Old & Young Pretender: paintings by Warwick McLeod. An essay by Ann Parker

warwick mcleod room

The paintings in Warwick McLeod’s show Old and Young Pretender are either water-based media or oil on paper and canvas. It can be difficult to tell one medium from another. When one thinks of a watercolor, one thinks of a watery, translucent, and luminous effect, not the flat and opaque colors throughout these paintings. Paint is not allowed to drift or wander accidentally, instead, McLeod controls the color by different applications of carefully placed watercolor, gouache, and tempera brush strokes, so the effect achieved is the way he paints in oils.

In many of the paintings, land and sky are one. There are no horizons, no foreground or background. The painting pares down to impenetrable space, a wall of grayed-out greens, yellows, and blues. They are visual landscapes of a sort. Often a house suggests itself, in its original form, or through the shape of one or more of the characters, which populate his paintings. However, the traditional principles of landscape composition are forgotten; to become a memory of an event - a psychological scene, filled as a child’s coloring book by brightly-colored human forms, prompting viewers to read the story.

There is more than a hint of a narrative in McLeod's paintings. He is not afraid to explore the territories of the "story picture,"  and it's many opportunities to articulate his 'own' stories. These are personal histories tied to his ideas of identity, family, and home, often a look at generations; relationships from the present and the past. We can see this in First and Last; a scene played out in a back yard. A small boy on a bike pedals determinedly away, while an old man tenderly holds a younger man; they are without legs, held up and supported by a wooden crutch. What could this painting mean, it's difficult to know, but the essence of a narrative conveys meaning and truth, feeling and emotion. In this case, it is a powerful and symbolic image that speaks to and reminds us of the complexities of our lives.

An allegory is an image that has a hidden meaning: its associations offer clues, so the viewer is inevitably involved in the process of discovery and interpretation. It is a clever ruse which McLeod uses to encourage participation in his narratives. McLeod's stories may derive from personal experience, but in allegories, all experiences are patterns and are representative for larger, more universal situations. We see this in In Attendance, where a man made of stones mimics the menhir-like stone fireplace (menhirs are Neolithic standing stones arranged to make grave-houses). In many of these paintings, there is another character, watching the menhir-pose man, who in turn watches a fireplace. It is evidently a father-and-son relationship: the old and young pretender. The Young Pretender’s role is to try to complete the unachieved dream of the Old; a dream that has receded out of reach.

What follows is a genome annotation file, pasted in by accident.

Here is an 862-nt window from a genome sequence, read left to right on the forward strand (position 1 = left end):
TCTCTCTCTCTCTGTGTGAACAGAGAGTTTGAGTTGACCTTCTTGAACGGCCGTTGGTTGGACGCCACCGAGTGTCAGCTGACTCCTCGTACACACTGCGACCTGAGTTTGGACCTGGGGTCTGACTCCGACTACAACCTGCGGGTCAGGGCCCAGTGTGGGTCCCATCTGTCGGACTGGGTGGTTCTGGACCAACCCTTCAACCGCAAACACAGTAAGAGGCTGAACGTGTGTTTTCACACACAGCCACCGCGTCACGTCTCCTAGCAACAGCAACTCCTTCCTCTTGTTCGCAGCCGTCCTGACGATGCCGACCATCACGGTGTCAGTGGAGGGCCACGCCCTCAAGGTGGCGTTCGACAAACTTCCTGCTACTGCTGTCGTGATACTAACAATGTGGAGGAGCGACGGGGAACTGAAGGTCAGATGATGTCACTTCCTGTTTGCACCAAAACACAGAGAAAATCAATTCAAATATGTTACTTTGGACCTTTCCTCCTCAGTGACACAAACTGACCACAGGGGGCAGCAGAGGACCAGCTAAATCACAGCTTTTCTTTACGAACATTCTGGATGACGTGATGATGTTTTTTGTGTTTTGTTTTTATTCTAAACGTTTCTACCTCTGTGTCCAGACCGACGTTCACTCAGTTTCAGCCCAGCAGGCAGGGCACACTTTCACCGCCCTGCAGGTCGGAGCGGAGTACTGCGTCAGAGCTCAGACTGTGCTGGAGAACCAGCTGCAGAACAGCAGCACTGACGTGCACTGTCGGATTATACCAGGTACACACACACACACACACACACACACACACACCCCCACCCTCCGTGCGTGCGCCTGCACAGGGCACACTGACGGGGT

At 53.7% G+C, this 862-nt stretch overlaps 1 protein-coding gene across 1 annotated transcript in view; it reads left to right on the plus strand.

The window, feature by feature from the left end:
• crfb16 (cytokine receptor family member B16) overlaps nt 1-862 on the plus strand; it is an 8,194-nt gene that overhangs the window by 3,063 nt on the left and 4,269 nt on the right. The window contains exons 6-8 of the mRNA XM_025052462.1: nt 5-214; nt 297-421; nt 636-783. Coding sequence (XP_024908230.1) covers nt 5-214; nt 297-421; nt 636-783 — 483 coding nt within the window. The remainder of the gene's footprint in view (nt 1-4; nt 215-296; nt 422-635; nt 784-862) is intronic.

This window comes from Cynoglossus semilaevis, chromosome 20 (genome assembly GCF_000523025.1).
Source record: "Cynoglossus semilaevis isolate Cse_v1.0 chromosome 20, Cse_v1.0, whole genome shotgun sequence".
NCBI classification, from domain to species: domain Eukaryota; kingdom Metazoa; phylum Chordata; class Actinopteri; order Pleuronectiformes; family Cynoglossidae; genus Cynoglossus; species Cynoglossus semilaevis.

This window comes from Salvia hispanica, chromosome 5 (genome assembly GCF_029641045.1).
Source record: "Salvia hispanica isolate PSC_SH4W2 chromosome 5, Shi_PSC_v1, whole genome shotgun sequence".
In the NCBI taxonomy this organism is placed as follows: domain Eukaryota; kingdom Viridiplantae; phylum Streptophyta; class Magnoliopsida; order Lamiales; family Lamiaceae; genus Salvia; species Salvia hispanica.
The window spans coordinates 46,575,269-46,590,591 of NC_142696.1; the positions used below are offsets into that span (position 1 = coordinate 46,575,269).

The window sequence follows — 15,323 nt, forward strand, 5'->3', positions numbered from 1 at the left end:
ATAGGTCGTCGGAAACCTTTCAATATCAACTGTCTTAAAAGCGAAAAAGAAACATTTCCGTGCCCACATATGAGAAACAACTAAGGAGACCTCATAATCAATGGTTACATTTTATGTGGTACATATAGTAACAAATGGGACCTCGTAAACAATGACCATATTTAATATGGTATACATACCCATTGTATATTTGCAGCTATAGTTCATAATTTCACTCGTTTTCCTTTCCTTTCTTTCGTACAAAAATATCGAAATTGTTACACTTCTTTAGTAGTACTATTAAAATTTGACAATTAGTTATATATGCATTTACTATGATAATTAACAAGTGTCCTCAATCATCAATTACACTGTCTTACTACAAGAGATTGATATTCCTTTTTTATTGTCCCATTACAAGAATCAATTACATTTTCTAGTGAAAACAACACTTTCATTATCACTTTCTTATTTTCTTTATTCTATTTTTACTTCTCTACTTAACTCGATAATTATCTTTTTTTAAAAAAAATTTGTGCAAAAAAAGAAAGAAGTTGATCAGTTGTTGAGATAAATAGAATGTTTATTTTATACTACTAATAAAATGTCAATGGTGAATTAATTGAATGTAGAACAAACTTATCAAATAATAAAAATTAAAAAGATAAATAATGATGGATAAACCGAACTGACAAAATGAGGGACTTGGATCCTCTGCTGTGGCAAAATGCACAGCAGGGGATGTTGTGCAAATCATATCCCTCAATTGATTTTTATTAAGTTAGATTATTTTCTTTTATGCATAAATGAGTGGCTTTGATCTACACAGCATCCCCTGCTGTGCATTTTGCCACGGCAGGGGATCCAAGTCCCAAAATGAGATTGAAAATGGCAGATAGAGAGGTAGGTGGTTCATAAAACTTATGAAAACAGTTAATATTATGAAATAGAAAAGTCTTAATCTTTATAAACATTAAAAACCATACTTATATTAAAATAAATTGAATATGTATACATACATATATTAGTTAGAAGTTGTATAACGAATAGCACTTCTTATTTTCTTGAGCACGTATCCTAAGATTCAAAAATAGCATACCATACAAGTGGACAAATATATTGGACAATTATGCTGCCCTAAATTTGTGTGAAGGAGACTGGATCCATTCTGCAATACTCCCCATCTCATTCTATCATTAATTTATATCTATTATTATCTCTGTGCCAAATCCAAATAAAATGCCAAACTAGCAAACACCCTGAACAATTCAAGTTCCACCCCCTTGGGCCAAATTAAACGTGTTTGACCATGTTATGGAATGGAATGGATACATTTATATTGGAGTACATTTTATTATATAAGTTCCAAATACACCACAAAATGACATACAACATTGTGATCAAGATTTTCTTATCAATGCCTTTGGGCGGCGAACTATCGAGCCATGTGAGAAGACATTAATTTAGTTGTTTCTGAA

An extensive repertoire of characters re-appears throughout his work. These characters never look comfortable, often squeezed into each other, their exaggerated hands and feet twisted into strange, fretful, and agitated contortions; clasping and grasping one another, or at something that's not there. Tragedy and comedy abound in equal measure.

A child's brush is at play here. The figures in his paintings are brightly painted cartoons - caricatures of the roles people are forced to play by genes and circumstances - they are without torsos; are just hands, feet, and a head. With hands, they try to signal and grasp; with feet, to contact the ground; the head is for thinking: the eyes, which in many of his figures have a very human stare, register feeling. They are little beings, trying to become an idea. McLeod even mimics the way a child paints those things that are important to him, a house, a yard, and family, to preserve them and sanctify them. Like cartoons, they show an ability to extract the hardships of everyday life while maintaining an air of child-like wonder for the world around them.

Ann Parker New York 2017